The European Investment Bank (EIB) is lending EUR 40 million to Thin Film Solar Technologies SA to support the construction of a production facility for thin-film photovoltaic (PV) modules in Paarl, South Africa. The new-generation PV modules produced by the facility will be used to generate emission-free electricity.
The project will contribute to a gradual reduction of the costs of PV-generated electricity by implementing an innovative production process without the use of the expensive raw material silicon. The facility will impact positively on the South African economy by establishing the country as a reference point for this innovative and locally developed technology and contribute to developing the national PV market. The new plant will provide PV systems to schools and clinics in rural communities, where PV is already often more cost-effective than power grid development, as well as micro-sized installations for individual homes, at competitive prices.
Plutarchos Sakellaris, EIB Vice President responsible for lending operations in Africa, applauded the initiative. “Working with the private sector to encourage innovation and economic growth is a core EIB objective in South Africa, as is providing finance for the development of renewable energy sources. This project marries these two fundamental EIB goals and as such we are delighted to lend our support to Thin Film Solar Technologies.”
The thin film CIGSSe (copper, indium, gallium, sulphur, selenium) technology for the new PV module production was developed by a University of Johannesburg research team. Commercialisation of the technology is to proceed by way of a public-private-partnership among the SA government (CEF and National Empowerment Fund) and private investors (Sasol and the University).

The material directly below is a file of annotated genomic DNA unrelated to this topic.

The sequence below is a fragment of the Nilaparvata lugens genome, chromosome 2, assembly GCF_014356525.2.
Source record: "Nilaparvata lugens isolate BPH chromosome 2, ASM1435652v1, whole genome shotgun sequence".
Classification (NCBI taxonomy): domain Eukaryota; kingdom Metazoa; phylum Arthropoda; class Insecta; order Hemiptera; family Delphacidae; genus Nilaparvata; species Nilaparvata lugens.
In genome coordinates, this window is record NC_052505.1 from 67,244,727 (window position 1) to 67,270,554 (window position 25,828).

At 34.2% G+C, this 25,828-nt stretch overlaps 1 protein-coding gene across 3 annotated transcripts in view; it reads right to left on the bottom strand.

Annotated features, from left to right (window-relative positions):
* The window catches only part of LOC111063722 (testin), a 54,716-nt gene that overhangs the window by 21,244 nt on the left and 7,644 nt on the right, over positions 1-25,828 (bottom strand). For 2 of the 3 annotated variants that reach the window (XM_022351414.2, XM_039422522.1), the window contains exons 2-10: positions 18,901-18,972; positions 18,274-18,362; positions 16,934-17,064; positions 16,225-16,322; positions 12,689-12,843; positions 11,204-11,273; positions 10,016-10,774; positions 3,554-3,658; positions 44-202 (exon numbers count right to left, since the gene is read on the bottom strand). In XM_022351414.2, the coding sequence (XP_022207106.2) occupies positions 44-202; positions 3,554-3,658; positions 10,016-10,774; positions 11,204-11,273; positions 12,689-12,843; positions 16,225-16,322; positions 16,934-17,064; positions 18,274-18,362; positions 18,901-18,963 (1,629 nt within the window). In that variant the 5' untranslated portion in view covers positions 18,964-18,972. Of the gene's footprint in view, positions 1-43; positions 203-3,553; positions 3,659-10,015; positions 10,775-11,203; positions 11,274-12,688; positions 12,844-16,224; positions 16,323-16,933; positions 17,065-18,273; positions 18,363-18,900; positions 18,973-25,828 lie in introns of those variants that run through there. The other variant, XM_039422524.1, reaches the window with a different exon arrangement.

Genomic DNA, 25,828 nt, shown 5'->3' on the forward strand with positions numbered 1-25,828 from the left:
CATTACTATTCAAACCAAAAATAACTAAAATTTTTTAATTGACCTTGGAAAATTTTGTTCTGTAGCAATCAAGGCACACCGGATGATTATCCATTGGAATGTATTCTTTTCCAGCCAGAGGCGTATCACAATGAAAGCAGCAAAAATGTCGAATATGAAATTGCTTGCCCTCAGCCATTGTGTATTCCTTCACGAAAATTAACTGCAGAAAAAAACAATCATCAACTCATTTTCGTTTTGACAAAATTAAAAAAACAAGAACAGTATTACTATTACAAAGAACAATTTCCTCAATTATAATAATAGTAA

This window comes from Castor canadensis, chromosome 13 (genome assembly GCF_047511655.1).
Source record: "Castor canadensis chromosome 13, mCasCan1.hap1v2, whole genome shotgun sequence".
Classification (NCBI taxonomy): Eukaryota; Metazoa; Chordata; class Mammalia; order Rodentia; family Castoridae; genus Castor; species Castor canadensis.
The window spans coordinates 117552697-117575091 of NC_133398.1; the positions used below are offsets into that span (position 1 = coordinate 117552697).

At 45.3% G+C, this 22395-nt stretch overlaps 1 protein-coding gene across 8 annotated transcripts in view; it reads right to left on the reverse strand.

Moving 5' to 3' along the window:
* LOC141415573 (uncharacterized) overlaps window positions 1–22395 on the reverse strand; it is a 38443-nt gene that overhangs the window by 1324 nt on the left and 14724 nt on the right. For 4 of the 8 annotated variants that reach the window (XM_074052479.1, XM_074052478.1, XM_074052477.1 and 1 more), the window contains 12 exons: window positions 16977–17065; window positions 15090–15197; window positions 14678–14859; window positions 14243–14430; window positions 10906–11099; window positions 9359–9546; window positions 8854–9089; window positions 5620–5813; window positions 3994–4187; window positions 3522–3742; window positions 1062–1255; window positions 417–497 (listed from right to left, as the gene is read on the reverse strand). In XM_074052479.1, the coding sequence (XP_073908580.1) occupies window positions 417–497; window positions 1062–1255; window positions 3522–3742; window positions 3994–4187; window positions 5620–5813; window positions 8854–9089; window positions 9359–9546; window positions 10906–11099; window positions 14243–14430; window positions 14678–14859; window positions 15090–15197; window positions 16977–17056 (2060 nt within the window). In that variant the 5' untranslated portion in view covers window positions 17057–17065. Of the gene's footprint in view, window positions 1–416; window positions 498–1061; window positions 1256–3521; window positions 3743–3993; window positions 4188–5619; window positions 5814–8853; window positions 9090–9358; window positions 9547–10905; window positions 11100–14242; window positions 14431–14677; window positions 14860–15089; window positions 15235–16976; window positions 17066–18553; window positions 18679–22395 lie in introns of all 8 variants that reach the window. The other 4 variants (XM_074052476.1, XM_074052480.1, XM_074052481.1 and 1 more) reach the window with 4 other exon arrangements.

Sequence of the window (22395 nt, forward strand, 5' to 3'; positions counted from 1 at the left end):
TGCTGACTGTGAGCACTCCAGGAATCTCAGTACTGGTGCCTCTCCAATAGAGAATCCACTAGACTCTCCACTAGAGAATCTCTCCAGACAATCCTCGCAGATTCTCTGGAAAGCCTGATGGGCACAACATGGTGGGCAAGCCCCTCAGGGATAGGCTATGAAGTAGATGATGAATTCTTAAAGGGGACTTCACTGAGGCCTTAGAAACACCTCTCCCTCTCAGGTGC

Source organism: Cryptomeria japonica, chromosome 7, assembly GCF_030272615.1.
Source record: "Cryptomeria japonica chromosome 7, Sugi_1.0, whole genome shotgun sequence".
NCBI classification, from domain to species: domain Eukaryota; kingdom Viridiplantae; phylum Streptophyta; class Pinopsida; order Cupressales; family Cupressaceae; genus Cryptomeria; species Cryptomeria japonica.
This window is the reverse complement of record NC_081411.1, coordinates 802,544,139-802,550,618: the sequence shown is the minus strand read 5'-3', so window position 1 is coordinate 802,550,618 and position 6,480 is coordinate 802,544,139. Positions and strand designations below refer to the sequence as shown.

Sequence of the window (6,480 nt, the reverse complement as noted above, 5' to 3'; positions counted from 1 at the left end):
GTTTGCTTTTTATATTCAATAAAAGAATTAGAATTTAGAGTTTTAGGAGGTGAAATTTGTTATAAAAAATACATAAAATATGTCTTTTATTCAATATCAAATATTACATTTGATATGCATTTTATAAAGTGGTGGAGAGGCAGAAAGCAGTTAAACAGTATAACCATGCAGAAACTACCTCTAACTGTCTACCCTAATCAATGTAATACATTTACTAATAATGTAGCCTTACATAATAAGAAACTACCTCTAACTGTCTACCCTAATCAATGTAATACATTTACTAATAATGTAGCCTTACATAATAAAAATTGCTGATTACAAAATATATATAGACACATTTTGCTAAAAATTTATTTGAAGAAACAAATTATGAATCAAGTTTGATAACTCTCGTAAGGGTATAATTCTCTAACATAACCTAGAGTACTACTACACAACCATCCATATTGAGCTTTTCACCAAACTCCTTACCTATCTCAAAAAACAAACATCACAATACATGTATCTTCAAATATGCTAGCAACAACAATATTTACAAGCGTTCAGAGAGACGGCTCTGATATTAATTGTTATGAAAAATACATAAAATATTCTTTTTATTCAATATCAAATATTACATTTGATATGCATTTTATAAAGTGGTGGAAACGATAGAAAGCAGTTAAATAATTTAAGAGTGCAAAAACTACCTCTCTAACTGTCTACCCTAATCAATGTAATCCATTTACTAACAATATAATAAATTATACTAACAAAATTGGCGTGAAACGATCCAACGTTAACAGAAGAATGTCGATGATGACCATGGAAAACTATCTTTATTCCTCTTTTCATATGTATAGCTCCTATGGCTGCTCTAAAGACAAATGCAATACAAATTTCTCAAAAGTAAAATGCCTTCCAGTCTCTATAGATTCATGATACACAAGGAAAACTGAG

When fully operational, the plant will have an annual capacity of 30 Megawatt peak. Initially, most of the end product will be exported, however, the share of locally sold modules is expected to increase gradually as the South African PV market develops. The facility will employ up to 150 staff who will receive training and specialist skills development. Through the involvement of NEF (National Empowerment Fund), whose mandate from the South African Government is to facilitate Black Economic Empowerment, Black South Africans will be able to participate and become beneficiaries in this strategic project.
The EIB is providing this loan under its Structured Finance Facility (SFF). The SFF was established in 2001 to enable the Bank to support to priority projects with a higher risk profile than normally assumed by the EIB.
The European Investment Bank (EIB) supports the European Union’s cooperation and development policies outside the Union. Since 1963, the EIB has been an active development partner in many African, Caribbean and Pacific (ACP) countries where the Bank supports projects which contribute to sustainable social and economic development and poverty alleviation. The Bank’s operations in the ACPs are directed by mandates from the European Council. The current mandate is based on the Cotonou Agreement of June 2000.
South Africa is one of the ACP countries but receives EIB funding under a separate mandate. From 2007 to 2013, the EIB will lend up to EUR 900 million to South Africa. The EIB cooperates with the South African authorities, public agencies, private enterprises and the financial sector to focus investment on infrastructure projects of public interest and support for the private sector.
EIB loans to the ACP region in 2007 amounted to EUR 869 million, of which EUR 113 million to South Africa.